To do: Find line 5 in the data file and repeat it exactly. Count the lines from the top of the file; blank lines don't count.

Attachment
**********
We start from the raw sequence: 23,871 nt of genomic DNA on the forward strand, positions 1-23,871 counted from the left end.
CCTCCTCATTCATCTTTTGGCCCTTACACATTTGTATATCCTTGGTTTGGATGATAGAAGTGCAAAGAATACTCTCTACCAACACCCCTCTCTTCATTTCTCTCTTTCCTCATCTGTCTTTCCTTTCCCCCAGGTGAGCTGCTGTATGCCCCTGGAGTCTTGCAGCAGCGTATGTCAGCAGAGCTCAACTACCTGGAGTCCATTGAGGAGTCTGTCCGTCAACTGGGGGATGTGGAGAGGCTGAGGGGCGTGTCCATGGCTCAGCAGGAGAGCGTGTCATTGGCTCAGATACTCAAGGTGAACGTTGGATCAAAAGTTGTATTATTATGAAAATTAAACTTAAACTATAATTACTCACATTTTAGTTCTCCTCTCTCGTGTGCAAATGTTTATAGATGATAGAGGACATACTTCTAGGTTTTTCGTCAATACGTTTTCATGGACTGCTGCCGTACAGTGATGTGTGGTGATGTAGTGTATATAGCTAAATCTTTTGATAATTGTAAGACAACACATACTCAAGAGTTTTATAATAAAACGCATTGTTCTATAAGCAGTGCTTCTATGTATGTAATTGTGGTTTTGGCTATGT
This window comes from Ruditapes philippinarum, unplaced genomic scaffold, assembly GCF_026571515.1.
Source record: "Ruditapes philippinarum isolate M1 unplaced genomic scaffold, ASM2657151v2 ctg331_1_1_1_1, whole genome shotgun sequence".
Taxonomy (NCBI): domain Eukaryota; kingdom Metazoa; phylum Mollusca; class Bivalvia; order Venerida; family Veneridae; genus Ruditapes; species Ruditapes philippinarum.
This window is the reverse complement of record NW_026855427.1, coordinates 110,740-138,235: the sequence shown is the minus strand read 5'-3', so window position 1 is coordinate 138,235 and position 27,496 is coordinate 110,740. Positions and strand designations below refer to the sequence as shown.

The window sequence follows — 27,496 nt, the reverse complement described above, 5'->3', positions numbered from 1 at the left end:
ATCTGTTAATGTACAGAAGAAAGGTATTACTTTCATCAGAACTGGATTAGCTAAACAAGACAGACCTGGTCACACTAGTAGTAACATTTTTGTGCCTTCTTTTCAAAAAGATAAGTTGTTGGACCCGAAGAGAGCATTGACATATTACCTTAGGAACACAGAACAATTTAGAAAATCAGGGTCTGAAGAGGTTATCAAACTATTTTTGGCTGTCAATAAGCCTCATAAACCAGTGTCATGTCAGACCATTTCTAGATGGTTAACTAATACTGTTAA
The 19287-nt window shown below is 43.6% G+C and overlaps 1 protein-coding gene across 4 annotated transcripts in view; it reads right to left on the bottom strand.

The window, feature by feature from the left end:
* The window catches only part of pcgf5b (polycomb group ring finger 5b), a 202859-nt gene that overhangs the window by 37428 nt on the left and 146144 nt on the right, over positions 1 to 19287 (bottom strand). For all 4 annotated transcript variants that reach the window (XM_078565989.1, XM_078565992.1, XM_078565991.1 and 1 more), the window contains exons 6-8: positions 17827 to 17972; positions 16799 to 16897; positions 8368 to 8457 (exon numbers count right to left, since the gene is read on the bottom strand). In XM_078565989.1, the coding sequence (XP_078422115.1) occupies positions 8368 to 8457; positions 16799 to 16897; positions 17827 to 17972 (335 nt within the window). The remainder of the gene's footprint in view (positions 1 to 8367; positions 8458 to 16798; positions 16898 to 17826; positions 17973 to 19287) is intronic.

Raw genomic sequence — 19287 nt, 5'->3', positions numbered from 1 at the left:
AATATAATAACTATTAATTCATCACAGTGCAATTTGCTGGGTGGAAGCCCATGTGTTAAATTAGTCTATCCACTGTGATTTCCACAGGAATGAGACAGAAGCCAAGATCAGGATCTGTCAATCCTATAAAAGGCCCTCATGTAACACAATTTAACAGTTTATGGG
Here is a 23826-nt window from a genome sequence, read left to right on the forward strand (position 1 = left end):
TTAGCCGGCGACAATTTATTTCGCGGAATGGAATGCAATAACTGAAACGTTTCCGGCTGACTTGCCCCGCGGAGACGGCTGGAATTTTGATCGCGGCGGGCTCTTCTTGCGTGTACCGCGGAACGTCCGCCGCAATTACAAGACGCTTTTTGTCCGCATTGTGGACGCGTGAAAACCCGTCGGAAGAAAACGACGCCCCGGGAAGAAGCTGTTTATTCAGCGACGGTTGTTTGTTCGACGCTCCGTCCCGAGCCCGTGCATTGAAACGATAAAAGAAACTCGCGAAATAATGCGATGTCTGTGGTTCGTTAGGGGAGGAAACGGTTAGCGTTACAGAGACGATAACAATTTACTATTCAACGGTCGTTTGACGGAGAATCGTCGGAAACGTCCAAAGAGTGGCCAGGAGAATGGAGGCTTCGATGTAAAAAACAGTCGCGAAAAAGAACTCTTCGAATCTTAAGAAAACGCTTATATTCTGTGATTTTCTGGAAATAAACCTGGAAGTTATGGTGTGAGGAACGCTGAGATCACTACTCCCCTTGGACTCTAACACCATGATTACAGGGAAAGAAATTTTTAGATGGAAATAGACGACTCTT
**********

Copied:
Taxonomy (NCBI): domain Eukaryota; kingdom Metazoa; phylum Mollusca; class Bivalvia; order Venerida; family Veneridae; genus Ruditapes; species Ruditapes philippinarum.